Embrace Randomness

I think what makes life interesting is not predictability but randomness, I will give an example, On  Superbowl day  I met couple of friends at Crepevine in Palo Alo for brunch. While going back I took a wrong exit and ended up in the Stanford Campus. Now the roundabout there is almost a mile inside. Upon taking the U turn I noticed a museum midway that I had not on my earlier visits there.I pulled in and it turned out it was a museum established by none other than the Stanford family itself. I parked my car and went inside to see one of the best collection of artifacts and art that I have ever seen. (Added bonus entry and parking was free).So a wrong exit made my day richer.  Chance has a greater role in life than we like to admit.

Relating randomness to the Software world may seem strange but bear with me. The idea I seek to present is that random explorations may lead to serendipitous occurrences. Exploring things that you may not have encountered before goes a long way towards developing skills or adding new tools to your toolkit. For instance if you are a imperative style programmer, learning a functional language like Erlang  will expose you to a different style of thinking. If you  work with Mysql  then learning about a NoSql database like Redis will expose you to how unstructured data can be handled. It is of course difficult to predict how these random walks may be of immediate benefit but I think the real value lies in relating the disparate knowledge to a common thread. I think randomness is also what makes the Silicon Valley an interesting place to be. If you are a technology professional in the bay area chance encounters can lead to new opportunities or even just expose you to another dimension of the technology industry that you didn’t know existed.

One of the best ways to introduce randomness to your surfing habits is Stumbleupon, you can think of it as an gateway to the Internet which will recommend webpages based upon your interests. I came across PreyProject via stumbleupon where I went on to make my first ever open-source contributions which led me to eventually work at my current position. The other source for randomness I rely upon is hacker news.  In real life make use of meetup[not so random I admit]  or your favorite programming language’s user group[believe me even the most obscure language will have one here]. I think in case of real life the randomness begins once you show up which is not limited to showing up physically but also taking up projects that you care about. You like the girl you just met? Ask her out. So you want to write that killer app? Start working on it then, only then can randomness help you.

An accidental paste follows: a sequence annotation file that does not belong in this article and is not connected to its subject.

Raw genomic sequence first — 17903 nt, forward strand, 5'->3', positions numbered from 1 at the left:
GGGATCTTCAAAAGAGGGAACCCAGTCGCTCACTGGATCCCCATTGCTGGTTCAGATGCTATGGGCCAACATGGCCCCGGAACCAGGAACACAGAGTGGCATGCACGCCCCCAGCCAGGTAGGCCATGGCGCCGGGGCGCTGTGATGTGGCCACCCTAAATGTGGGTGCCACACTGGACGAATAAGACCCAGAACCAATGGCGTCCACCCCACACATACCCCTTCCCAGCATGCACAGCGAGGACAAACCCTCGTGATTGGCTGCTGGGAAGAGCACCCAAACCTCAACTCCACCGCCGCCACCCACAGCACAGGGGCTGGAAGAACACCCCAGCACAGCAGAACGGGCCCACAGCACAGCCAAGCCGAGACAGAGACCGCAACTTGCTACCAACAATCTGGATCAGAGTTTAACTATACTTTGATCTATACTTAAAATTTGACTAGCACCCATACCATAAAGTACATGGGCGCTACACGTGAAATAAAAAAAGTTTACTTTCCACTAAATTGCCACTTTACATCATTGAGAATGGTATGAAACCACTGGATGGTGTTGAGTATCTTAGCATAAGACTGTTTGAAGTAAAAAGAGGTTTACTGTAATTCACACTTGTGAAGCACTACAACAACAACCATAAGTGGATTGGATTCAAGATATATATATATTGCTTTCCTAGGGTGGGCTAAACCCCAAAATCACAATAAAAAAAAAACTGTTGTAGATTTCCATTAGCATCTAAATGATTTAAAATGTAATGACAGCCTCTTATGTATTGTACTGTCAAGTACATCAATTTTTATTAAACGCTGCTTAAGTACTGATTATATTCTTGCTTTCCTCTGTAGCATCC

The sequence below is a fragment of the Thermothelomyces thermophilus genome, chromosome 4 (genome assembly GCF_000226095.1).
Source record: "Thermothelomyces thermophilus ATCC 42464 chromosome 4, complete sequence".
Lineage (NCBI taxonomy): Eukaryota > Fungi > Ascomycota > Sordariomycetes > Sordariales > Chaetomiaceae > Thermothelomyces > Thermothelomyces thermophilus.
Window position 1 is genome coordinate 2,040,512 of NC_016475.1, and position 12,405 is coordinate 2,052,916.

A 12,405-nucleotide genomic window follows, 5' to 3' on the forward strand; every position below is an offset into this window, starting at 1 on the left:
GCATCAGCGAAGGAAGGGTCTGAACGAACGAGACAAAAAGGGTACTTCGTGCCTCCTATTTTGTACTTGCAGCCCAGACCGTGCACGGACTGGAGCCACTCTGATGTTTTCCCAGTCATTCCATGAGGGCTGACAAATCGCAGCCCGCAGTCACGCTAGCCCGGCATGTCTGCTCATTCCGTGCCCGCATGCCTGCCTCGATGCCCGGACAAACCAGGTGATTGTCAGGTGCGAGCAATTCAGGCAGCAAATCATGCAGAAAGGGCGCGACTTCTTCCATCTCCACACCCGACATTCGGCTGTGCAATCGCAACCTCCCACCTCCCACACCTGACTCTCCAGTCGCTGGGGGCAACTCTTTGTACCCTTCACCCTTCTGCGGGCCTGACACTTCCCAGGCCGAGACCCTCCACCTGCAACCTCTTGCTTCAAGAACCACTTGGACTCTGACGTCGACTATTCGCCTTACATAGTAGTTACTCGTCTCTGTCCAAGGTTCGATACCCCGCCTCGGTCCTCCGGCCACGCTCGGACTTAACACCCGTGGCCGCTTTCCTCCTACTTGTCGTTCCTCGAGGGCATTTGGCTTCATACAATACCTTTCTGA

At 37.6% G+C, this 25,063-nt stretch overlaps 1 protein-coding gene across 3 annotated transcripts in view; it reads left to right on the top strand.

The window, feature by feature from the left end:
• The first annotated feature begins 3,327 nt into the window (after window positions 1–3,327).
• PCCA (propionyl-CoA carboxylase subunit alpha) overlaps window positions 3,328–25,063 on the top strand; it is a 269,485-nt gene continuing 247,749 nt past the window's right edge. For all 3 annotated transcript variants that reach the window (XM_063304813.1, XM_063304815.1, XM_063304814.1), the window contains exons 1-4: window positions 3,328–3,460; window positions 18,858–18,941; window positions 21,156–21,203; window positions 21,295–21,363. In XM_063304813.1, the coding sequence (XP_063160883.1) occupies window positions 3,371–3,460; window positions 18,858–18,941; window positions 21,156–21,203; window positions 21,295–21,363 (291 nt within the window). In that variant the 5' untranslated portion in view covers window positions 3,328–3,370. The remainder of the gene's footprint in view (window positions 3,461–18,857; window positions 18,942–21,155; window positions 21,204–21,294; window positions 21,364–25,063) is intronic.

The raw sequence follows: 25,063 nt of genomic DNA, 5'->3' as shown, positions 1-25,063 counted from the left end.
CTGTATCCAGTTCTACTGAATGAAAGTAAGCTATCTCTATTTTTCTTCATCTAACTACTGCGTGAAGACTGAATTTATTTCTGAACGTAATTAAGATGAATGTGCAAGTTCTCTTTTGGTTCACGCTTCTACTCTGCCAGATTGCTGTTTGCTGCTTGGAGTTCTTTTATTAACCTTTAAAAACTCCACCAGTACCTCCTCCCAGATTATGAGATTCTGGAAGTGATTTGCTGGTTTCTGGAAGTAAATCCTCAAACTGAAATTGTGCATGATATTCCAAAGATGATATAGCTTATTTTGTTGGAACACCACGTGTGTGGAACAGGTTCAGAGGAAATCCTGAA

I think the charter I have laid down for myself is to embrace more randomness by showing up viz. building things I care about thus encountering problems that I haven’t seen before and in life in general. While I cannot vouch for all outcomes, I certainly hope it will be a interesting journey.

Good Algorithms beat Supercomputers

It is good to remember why well designed algorithms matter.  I decided to experiment with the well known Fibonacci number. I have this sticky note plastered on my monitor at work.

“Good Algorithms beat Supercomputers”. Lets take a glimpse into why that is the case.
The fibonacci recurrence is defined as:
F(N) = F(N-1) + F(N-2), N>1

and F(N) = N for N: 0 or 1

This will lead to a series of numbers in order 0,1,1,2,3,5,8,….
Translating this to code we have the naive algorithm as:

public static long naiveFibo(int n){
   if(n==1 || n==0){
    return n;
   return naiveFibo(n-1) + naiveFibo(n-2);

However this naive algorithm suffers from a fatal flaw. As the values of n get larger, we end up computing fibonacci values repeatedly for multiple m<n. This is computationally expensive as n becomes larger.

eg. Fib(5) = Fib(4) + Fib(3)

Fib(4) = Fib(3) + Fib(2)

Fib(3) = Fib(2) + Fib(1)

Fib(2)  = Fib(1) + Fib(0)

We can already see Fib(2) being computed thrice and Fib(3) twice with this input.

So what now?
Lets do an optimization. This particular technique is called memoization. In simple terms what we do now is store  the fibonacci value the first time it is computed in an array at that index.  eg arr[5] will hold the value for Fib(5).
What this does is each time we want to compute the Fibonacci value for a given n we first do a lookup in our array. If it does not exist we compute and store it. While this is a fairly well known technique that is found in any decent CS Textbook. It is good to experiment and see the true power of well designed algorithms. Lets see how the code looks like:

public static long memoizedFibo(int n){
 if (arr[n] == 0) {
   if (n == 0 || n == 1){
       arr[n] = n;
   }else {
       arr[n] = memoizedFibo(n - 1) + memoizedFibo(n - 2);
   return arr[n];

The client code follows in case you want to reproduce this on your machines:

public class Fibo {
  private static long[] arr = new long[100];

  public static void main(String[] args) {
  long startTime;
  double elapsedTime;
  for (int i = 0; i < 91; i++) {
    startTime = System.nanoTime();
    elapsedTime = (double) ((System.nanoTime() - startTime) / 1000000000);
    System.out.println("Time taken to compute Fib +" + i
+ " Memoized + " + elapsedTime + " Seconds");

for (int j = 0; j < 91; j++) {
    startTime = System.nanoTime();
    elapsedTime = (double) ((System.nanoTime() - startTime) / 1000000000);
    System.out.println("Time taken to Compute" + j +"Fib Naive" + elapsedTime + "Seconds");

// Add Fibonacci methods here


This seemingly simple change gives a massive speedup. I did some experimental runs on my 1.7 GHZ Core I5 with 4GB RAM.[Click on Image]

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